The Portland Thorns pulled out a 3-2 victory over the Chicago Red Stars on the heels of a 2-2 draw between the cities’ MLS sides. Conditions were again poor, with cold temperatures and a biting north wind. Nevertheless, many Riveters stayed for both matches along with several of the Portland Timbers who braved the elements to root for their sister club.
The GO90 broadcast sometimes picked up the chants from the southeast corner. One Riveter in attendance reported that the group was singing both standards and made-up-on-the-spot rhymes. They were clearly making enough noise that the players could hear them, since both Christine Sinclair and Lindsey Horan ran to that corner after scoring their first-half goals.
The official attendance was 13,678 since one ticket got both games of the doubleheader. Actual attendance for the second match was quite a bit less – starting with perhaps 8-10,000 and ending with less than 5,000. It was not a nice day to spend five hours outdoors.
The Washington Spirit drew a full house (4,989) for their opener against the Orlando Pride. The North Carolina Courage’s last-second win over Sky Blue was witnessed by 4,078 while the Houston Dash had 3,433 watch a dull 0-0 draw with the Utah Royals. Counting the inflated Chicago numbers, the league average to date is 6,545 which is already 1,500 per game more than last year’s average, still without a Portland home match to goose the numbers. Here’s hoping this continues.
In last week’s comments, there were discussions about the importance of location to attendance. The table below shows the transportation-only “cost” of going to an NWSL match at the nine venues, sorted from least to most expensive. I used Google’s definition of ”city center” as the starting location (Raleigh for the Courage, New York City for Sky Blue) to calculate the time and method of travel. Tollguru.com provided the cost of gas and tolls for driving routes. The “hassle” cost accounts for the time, risk and frustrations of getting somewhere. I arbitrarily set it at 15₵ per minute or $9 per hour. Also note that driving cost does not include the cost of the actual car, insurance, etc. – just gas and tolls.
As you can see, there seems to be a strong correlation between lower cost and higher attendance. Houston is an outlier, possibly because the incredible sprawl means most fans are coming from further away and thus not using transit as the model assumes. I also ran the same numbers for FCKC last year. They had the second-lowest cost ($6.80) due to a short drive and free parking, but were dead last in attendance (1,788). Clearly location isn’t the only thing affecting attendance.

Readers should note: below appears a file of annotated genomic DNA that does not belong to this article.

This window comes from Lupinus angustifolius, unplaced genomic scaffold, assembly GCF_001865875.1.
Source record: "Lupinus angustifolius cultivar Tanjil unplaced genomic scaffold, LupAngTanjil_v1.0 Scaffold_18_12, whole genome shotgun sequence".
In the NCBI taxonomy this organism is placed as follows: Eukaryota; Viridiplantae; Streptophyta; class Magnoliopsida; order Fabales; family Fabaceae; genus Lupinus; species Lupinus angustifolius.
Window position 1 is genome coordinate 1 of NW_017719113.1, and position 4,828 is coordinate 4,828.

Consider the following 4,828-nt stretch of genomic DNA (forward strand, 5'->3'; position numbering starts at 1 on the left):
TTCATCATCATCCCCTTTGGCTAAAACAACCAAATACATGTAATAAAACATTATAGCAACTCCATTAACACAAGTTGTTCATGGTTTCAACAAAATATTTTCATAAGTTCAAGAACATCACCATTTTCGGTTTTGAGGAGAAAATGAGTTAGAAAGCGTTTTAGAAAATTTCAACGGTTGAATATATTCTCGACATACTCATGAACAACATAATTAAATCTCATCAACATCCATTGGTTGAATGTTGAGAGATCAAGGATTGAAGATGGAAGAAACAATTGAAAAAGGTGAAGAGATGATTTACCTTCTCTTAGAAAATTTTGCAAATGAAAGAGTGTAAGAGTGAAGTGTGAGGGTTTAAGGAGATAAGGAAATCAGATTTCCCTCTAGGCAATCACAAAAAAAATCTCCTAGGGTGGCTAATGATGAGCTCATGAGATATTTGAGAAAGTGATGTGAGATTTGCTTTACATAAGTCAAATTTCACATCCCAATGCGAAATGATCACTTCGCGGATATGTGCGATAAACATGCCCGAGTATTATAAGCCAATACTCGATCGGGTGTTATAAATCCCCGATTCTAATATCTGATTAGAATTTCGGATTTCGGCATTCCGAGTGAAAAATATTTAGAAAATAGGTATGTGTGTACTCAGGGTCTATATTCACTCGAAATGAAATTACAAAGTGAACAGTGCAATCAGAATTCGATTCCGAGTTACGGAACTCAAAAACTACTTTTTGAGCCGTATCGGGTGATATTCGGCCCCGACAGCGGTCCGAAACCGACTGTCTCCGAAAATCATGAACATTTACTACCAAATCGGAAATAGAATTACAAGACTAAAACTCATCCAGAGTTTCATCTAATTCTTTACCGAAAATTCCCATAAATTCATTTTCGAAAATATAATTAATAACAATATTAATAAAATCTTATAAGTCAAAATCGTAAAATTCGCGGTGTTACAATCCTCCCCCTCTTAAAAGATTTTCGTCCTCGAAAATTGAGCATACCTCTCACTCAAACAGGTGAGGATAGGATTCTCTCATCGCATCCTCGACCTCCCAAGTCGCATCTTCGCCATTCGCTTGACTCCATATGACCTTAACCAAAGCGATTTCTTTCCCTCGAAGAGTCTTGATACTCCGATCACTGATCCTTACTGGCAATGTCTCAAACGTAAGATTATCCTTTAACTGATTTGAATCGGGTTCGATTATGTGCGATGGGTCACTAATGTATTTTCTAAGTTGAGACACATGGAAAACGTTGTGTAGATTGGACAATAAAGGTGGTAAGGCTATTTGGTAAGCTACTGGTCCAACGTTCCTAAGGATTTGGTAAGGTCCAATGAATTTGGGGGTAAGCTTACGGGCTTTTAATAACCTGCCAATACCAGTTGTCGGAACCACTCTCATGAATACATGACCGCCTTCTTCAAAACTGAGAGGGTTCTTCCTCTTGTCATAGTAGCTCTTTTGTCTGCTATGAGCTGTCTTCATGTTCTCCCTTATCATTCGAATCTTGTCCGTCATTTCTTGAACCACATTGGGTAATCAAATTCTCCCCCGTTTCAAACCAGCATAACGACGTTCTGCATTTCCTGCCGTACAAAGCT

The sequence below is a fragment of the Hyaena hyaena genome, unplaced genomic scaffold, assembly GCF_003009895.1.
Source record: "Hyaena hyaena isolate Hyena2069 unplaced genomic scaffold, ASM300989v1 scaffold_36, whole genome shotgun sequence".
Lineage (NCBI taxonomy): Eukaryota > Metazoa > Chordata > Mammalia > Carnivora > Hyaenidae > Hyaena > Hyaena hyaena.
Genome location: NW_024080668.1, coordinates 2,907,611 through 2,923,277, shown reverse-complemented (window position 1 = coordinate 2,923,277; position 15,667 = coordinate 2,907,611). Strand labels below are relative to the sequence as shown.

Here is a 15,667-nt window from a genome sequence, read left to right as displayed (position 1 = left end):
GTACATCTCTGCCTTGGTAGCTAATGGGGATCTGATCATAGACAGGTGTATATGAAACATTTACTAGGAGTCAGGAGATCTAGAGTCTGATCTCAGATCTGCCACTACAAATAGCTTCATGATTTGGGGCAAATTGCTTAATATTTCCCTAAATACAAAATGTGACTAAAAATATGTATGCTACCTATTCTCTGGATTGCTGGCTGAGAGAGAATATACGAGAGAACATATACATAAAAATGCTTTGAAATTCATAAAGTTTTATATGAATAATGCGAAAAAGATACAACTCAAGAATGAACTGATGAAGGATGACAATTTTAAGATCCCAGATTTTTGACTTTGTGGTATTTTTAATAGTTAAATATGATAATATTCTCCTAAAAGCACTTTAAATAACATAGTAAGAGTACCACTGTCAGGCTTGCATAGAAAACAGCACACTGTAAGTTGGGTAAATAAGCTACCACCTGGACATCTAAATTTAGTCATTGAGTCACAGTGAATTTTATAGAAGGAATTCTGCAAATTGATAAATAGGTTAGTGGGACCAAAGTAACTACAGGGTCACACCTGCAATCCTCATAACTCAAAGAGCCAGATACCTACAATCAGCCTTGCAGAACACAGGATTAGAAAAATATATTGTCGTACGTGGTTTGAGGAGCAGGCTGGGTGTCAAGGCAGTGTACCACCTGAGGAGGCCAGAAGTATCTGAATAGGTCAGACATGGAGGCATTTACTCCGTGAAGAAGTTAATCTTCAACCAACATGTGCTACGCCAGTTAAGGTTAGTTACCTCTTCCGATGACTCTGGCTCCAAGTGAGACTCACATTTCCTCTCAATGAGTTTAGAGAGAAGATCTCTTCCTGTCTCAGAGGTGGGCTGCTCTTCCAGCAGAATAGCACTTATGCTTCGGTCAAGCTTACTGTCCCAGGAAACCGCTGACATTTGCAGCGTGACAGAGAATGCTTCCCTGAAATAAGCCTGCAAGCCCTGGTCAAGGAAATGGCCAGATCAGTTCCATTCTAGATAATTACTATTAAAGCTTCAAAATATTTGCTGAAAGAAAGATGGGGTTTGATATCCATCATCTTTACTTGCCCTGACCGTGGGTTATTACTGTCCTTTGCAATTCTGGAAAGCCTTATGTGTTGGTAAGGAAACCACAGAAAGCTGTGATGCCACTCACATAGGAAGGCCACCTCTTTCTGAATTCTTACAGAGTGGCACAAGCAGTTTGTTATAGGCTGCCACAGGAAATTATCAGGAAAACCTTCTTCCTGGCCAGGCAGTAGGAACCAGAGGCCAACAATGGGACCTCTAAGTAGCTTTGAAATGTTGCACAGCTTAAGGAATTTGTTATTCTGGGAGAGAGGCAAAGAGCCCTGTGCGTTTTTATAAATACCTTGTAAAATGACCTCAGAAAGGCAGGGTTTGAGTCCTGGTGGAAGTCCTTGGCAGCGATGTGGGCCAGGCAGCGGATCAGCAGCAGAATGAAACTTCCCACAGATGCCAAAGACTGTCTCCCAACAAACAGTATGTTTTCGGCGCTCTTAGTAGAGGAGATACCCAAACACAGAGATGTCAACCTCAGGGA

On the Air
GO90 did a fairly good job of the Portland-Chicago match. The announcers mostly got the players’ names correct and didn’t often wander far off-topic of the match in hand. As with last week’s broadcast, the muted crowd and lousy weather tamped down some of the excitement. Here’s hoping winter ends soon so we can play and watch soccer without parkas and gloves.
Last week, Verizon announced that GO90 is being folded into their digital division called Oath. Oath holds the remains of AOL and Yahoo! and has its own financials and management although still nominally part of Verizon. The new president of Oath said that GO90 was “an experiment, not a product” and suggested that it will soon be broken apart. The Yahoo! part of Oath already had a digital deal with the NFL, which will be combined with GO90’s into a single Verizon offering. Since this was the primary engine of GO90, the brand will then be retired.
Naturally there was no mention of the fate of minor content like NWSL or La Liga. Presumably there are contracts in place, so the phase-out will happen gradually as those expire. Who knows where/if the 2019 season will be streamed? If you have a preference or suggestions, you may want to make noise towards @NWSL on social media before the end of the season.
The TV ratings for the first two weeks of the season are now available and they’re not looking good for Lifetime. The pregame show for the season opener rematch of the 2017 Final drew 182,000 viewers, but the match itself drew far less. I do not know the actual audience because the game broadcast fell off the list of top 150 shows of the day, which is all that bloggers without expensive Nielsen subscriptions can see. But it was below 100,000. And the second match this past weekend also did not make the top 150. Last year’s average audience for NWSL was about 94,000 so 2018 is not showing much improvement and may be doing worse.
Soccer returns to Providence Park! After a week’s break for international friendlies, the Orlando Pride kick off our home season for the third year in a row. They have never beaten the Thorns and will be severely shorthanded for this match. On Sunday April 15 at 3:00pm the Riveters will be out in force, there will be a banner raised to the champions, there might even be a tifo display. Watch for your email from the Thorns with match details - rumors hint at earlier entry times than in the past.
Also watch your email for details from the Riveters about the matchday drive. This time it’s teddy bears for kids! No, you can’t throw them on the pitch, but you can bring them to the Fanladen and make some child happy. Details at http://rosecityriveters.org.
Onward Rose City!